A New Old Way To View Movies During Covid-19

Movie goers are returning to drive in theaters after COVID-19 shuts down the cinema

Box office at Mission Tiki on Sept. 8, 2020. Photo Credit: Jaylen Minnich/Sac.Media

It’s dusk as you enter a line of cars all eager to get their tickets. Music plays out of open windows as people reach to put on their mask before approaching the box office. A friendly smile that can only be seen on the eyes approaches the car to ask what movie you’d like to attend and gives you a short description of the Mission Tiki Drive-in. After receiving your ticket your view is widened to four parking lots, each accompanying a screen. A small building holding bathrooms and a concession stand sits in the center of the four points. Driving over waves of elevated asphalt, you get to pick the perfect spot to view your two featured films. The blood orange sky contrasts the pale white screen waiting to be illuminated.

Screen 1 at Mission Tiki Drive-in
Photo Credit: Mission Tiki photo archive

Since 1956, Mission Tiki Drive-in, originally called the “The Mission,” has been a staple source of affordable entertainment to the Inland Empire. However, with the technological and aesthetic advancements of the modern movie going experience, drive-ins like Mission Tiki have taken a severe hit. The competitive nature of the theatre industry forced this drive-in to announce their closure for 2020 last October.

Mission Tiki in the 1950’s
Photo Credit: Mission Tiki image archive.

In an article by the Daily Bulletin highlighting Mission Tiki’s closure, the drive-in’s owner and operator, Frank Huttinger, admitted that its core customers were regulars and new guests were hard to attract. “The people who know it really love it,” Huttinger said. “We don’t get new customers.”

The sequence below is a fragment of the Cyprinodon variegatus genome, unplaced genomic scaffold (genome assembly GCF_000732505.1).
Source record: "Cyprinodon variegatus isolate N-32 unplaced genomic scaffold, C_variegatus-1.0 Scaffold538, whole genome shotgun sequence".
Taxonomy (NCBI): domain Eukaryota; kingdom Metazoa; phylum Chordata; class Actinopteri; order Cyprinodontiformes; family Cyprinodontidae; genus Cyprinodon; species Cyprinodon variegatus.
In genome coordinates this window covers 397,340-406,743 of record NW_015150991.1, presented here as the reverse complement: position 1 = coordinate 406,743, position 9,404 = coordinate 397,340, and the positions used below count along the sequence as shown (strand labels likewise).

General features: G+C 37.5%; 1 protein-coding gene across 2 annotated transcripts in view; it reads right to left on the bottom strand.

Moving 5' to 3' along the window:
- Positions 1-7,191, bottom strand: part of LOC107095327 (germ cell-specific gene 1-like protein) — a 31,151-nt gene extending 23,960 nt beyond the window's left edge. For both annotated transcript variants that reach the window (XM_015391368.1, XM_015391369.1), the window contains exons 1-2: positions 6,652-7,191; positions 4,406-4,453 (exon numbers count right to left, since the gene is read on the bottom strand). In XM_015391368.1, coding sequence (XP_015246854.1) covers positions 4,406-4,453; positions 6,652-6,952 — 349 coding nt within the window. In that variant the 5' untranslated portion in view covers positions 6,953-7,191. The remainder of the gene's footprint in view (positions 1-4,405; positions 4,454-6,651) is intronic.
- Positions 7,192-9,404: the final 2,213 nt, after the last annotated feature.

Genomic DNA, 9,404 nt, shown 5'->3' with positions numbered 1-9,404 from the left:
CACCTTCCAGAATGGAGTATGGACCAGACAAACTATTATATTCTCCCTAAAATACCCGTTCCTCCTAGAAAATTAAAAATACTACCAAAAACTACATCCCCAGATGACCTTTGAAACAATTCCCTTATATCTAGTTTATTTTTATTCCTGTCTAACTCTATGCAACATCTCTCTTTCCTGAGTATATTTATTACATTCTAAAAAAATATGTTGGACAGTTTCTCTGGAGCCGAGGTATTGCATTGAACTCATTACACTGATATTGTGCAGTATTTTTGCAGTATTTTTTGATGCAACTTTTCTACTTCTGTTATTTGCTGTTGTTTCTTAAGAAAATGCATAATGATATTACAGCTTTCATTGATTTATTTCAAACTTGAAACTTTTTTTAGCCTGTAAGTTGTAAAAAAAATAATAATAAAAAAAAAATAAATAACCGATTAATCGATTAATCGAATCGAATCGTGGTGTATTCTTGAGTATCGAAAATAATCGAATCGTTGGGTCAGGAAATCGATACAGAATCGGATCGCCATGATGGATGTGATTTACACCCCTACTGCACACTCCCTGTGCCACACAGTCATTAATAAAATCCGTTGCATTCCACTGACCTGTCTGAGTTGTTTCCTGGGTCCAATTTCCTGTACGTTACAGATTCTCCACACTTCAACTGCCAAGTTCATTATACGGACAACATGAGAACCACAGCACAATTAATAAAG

Therefore, the tradition of pulling up, kicking back and enjoying an outdoor movie experience close to home was slowly becoming a thing of the past.

Yet in the midst of COVID-19, Mission Tiki Drive-in was given a second chance. With local indoor movie theatres closed and not set to open anytime soon, many people are seeking different lanes of entertainment. Mission Tiki is one of them.

An employee at the drive-in who would like to remain anonymous said, “we’ve been pretty busy even during the weekdays. COVID hasn’t really affected much of the job besides concession, but that was an easy enough fix.”

Mission Tiki concession stand on Sept. 8, 2020. Photo Credit: Jaylen Minnich/Sac.Media

Film major Evan Sanchez, 21, recently started frequenting the drive-in more often to get his movie fix. “I believe it’s a great substitute in a time where going to a normal theater is unsafe. But I’ve just always had a great time going even before the pandemic,” he said.

It seems that many others relate to Sanchez as cars poured into the drive in on a warm Tuesday evening. Cars filled with friends and families cracked open their trunks revealing makeshift beds. Takeout food and drinks were being passed around as little bouts of laughter echoed here and there before the movies started.

Chris Valverde, 22, current production assistant in the entertainment industry believes that drive-ins are a solid substitute to regular movie going, saying “I’m glad that there’s currently a substitute for movie theatres as a regular movie-goer. I just hope that drive-ins like Mission Tiki continue to get patronage even after the pandemic,” Valverde said. “Hopefully future generations are more forced to discover the nostalgic experience that they offer.”

Projection booth at Mission Tiki on Sept. 8, 2020. Photo Credit: Jaylen Minnich/Sac.Media

As the sun goes down and the projector fills the screen cars begin to honk in anticipation. Movie goers changed their radio station to tune in to the audio and listen to the repeated movie ads you’d see in a regular theatre. Everyone begins to settle in, eager to relax in some form of what feels like normalcy.

Ads play before movie at Mission Tiki on Sept. 8, 2020. Photo Credit: Jaylen Minnich/Sac.Media